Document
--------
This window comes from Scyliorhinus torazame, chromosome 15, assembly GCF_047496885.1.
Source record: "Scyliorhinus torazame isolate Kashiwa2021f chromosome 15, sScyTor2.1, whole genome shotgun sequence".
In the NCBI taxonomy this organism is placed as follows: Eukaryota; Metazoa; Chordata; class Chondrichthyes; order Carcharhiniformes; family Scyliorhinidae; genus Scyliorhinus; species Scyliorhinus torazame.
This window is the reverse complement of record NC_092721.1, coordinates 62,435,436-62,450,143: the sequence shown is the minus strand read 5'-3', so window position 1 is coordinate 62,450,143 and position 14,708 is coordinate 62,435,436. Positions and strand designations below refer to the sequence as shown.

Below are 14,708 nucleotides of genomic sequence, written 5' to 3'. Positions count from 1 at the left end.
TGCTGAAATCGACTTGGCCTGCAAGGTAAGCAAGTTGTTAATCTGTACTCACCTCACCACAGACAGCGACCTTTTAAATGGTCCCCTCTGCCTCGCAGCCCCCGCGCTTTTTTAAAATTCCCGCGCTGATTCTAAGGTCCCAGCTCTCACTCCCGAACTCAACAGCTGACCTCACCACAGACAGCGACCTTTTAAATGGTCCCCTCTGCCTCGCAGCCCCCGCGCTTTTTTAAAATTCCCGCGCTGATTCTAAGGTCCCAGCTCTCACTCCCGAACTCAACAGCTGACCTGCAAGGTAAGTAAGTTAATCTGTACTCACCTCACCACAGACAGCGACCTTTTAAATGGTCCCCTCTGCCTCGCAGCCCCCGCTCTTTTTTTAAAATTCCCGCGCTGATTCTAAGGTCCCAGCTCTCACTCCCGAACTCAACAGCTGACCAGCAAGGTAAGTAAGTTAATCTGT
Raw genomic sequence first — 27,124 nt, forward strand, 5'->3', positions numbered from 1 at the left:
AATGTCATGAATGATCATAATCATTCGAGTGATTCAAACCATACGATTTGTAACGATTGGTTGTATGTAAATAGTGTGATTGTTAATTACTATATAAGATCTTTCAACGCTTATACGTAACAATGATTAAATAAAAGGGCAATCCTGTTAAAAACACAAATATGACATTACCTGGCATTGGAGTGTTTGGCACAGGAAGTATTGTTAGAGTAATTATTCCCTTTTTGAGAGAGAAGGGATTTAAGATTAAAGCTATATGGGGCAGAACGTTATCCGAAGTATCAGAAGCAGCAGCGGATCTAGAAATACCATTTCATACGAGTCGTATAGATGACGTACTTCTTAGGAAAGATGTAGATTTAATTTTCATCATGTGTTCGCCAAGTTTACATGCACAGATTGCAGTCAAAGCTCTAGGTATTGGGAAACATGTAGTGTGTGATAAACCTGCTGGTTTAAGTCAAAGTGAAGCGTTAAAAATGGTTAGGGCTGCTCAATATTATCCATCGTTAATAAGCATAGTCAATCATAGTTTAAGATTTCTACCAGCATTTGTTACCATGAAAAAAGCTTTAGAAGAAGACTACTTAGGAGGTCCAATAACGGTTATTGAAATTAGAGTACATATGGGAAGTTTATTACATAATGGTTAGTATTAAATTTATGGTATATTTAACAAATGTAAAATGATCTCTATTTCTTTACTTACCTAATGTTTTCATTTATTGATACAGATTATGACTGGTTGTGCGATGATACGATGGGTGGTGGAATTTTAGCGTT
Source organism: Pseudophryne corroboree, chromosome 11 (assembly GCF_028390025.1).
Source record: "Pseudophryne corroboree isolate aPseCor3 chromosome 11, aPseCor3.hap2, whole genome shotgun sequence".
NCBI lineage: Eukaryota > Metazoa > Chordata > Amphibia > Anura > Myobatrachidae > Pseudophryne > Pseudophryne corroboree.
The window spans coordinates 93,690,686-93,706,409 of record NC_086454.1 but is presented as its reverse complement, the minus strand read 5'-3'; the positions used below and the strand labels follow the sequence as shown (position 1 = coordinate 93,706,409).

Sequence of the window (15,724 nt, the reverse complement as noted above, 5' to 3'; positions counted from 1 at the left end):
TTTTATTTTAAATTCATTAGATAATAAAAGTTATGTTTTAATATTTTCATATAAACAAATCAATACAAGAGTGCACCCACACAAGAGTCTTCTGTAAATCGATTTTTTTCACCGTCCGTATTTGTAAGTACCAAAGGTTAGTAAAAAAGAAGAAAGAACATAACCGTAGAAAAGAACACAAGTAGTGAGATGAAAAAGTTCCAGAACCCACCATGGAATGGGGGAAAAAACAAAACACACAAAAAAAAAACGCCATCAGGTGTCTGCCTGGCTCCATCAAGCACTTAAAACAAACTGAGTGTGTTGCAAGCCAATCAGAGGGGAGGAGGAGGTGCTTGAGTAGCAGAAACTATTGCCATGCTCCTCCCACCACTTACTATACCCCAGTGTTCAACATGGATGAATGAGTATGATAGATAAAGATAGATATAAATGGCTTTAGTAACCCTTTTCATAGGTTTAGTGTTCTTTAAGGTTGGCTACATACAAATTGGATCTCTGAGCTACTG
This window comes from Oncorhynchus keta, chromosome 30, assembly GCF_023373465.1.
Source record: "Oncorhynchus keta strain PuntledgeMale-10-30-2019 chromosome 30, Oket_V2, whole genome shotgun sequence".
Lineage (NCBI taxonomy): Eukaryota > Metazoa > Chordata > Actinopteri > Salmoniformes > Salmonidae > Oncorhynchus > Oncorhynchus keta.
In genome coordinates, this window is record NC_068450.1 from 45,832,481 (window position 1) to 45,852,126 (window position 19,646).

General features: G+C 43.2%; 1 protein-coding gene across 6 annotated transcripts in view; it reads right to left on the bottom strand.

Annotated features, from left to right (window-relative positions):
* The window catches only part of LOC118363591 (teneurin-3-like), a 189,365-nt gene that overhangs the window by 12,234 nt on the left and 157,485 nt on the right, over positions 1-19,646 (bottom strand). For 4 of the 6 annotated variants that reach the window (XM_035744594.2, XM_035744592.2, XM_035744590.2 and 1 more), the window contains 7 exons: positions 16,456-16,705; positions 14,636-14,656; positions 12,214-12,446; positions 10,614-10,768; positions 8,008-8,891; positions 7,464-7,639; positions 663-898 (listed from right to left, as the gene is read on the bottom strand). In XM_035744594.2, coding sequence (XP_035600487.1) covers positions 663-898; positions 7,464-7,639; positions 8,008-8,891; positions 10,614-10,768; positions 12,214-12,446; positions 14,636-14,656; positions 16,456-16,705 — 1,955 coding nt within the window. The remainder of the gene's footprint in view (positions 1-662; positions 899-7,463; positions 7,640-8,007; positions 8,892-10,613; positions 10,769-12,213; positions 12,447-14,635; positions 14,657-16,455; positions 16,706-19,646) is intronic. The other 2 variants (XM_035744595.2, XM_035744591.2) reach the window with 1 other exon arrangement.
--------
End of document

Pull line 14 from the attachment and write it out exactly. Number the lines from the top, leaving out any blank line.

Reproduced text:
TTTTATTTTAAATTCATTAGATAATAAAAGTTATGTTTTAATATTTTCATATAAACAAATCAATACAAGAGTGCACCCACACAAGAGTCTTCTGTAAATCGATTTTTTTCACCGTCCGTATTTGTAAGTACCAAAGGTTAGTAAAAAAGAAGAAAGAACATAACCGTAGAAAAGAACACAAGTAGTGAGATGAAAAAGTTCCAGAACCCACCATGGAATGGGGGAAAAAACAAAACACACAAAAAAAAAACGCCATCAGGTGTCTGCCTGGCTCCATCAAGCACTTAAAACAAACTGAGTGTGTTGCAAGCCAATCAGAGGGGAGGAGGAGGTGCTTGAGTAGCAGAAACTATTGCCATGCTCCTCCCACCACTTACTATACCCCAGTGTTCAACATGGATGAATGAGTATGATAGATAAAGATAGATATAAATGGCTTTAGTAACCCTTTTCATAGGTTTAGTGTTCTTTAAGGTTGGCTACATACAAATTGGATCTCTGAGCTACTG